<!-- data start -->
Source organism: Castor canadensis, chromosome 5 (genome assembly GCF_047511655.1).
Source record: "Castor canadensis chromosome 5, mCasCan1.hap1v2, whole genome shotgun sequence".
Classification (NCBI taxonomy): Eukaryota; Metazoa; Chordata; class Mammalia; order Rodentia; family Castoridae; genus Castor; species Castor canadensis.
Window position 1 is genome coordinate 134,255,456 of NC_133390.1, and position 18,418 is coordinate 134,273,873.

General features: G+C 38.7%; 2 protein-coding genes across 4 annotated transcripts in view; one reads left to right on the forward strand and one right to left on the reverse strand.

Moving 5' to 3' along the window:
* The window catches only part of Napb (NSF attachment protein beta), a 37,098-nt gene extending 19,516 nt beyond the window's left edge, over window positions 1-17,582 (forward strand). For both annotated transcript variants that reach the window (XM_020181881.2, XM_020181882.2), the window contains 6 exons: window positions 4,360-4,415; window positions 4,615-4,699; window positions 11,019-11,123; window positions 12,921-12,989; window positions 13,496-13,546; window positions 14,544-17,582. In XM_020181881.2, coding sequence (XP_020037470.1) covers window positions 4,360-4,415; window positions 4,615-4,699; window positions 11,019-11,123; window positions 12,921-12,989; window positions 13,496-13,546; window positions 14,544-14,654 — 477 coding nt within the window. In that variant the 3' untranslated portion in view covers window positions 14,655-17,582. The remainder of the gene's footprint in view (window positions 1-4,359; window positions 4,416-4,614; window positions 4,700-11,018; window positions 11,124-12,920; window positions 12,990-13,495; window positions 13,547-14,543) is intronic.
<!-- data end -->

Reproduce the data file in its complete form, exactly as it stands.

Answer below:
Source organism: Castor canadensis, chromosome 5 (genome assembly GCF_047511655.1).
Source record: "Castor canadensis chromosome 5, mCasCan1.hap1v2, whole genome shotgun sequence".
Classification (NCBI taxonomy): Eukaryota; Metazoa; Chordata; class Mammalia; order Rodentia; family Castoridae; genus Castor; species Castor canadensis.
Window position 1 is genome coordinate 134,255,456 of NC_133390.1, and position 18,418 is coordinate 134,273,873.

General features: G+C 38.7%; 2 protein-coding genes across 4 annotated transcripts in view; one reads left to right on the forward strand and one right to left on the reverse strand.

Moving 5' to 3' along the window:
* The window catches only part of Napb (NSF attachment protein beta), a 37,098-nt gene extending 19,516 nt beyond the window's left edge, over window positions 1-17,582 (forward strand). For both annotated transcript variants that reach the window (XM_020181881.2, XM_020181882.2), the window contains 6 exons: window positions 4,360-4,415; window positions 4,615-4,699; window positions 11,019-11,123; window positions 12,921-12,989; window positions 13,496-13,546; window positions 14,544-17,582. In XM_020181881.2, coding sequence (XP_020037470.1) covers window positions 4,360-4,415; window positions 4,615-4,699; window positions 11,019-11,123; window positions 12,921-12,989; window positions 13,496-13,546; window positions 14,544-14,654 — 477 coding nt within the window. In that variant the 3' untranslated portion in view covers window positions 14,655-17,582. The remainder of the gene's footprint in view (window positions 1-4,359; window positions 4,416-4,614; window positions 4,700-11,018; window positions 11,124-12,920; window positions 12,990-13,495; window positions 13,547-14,543) is intronic.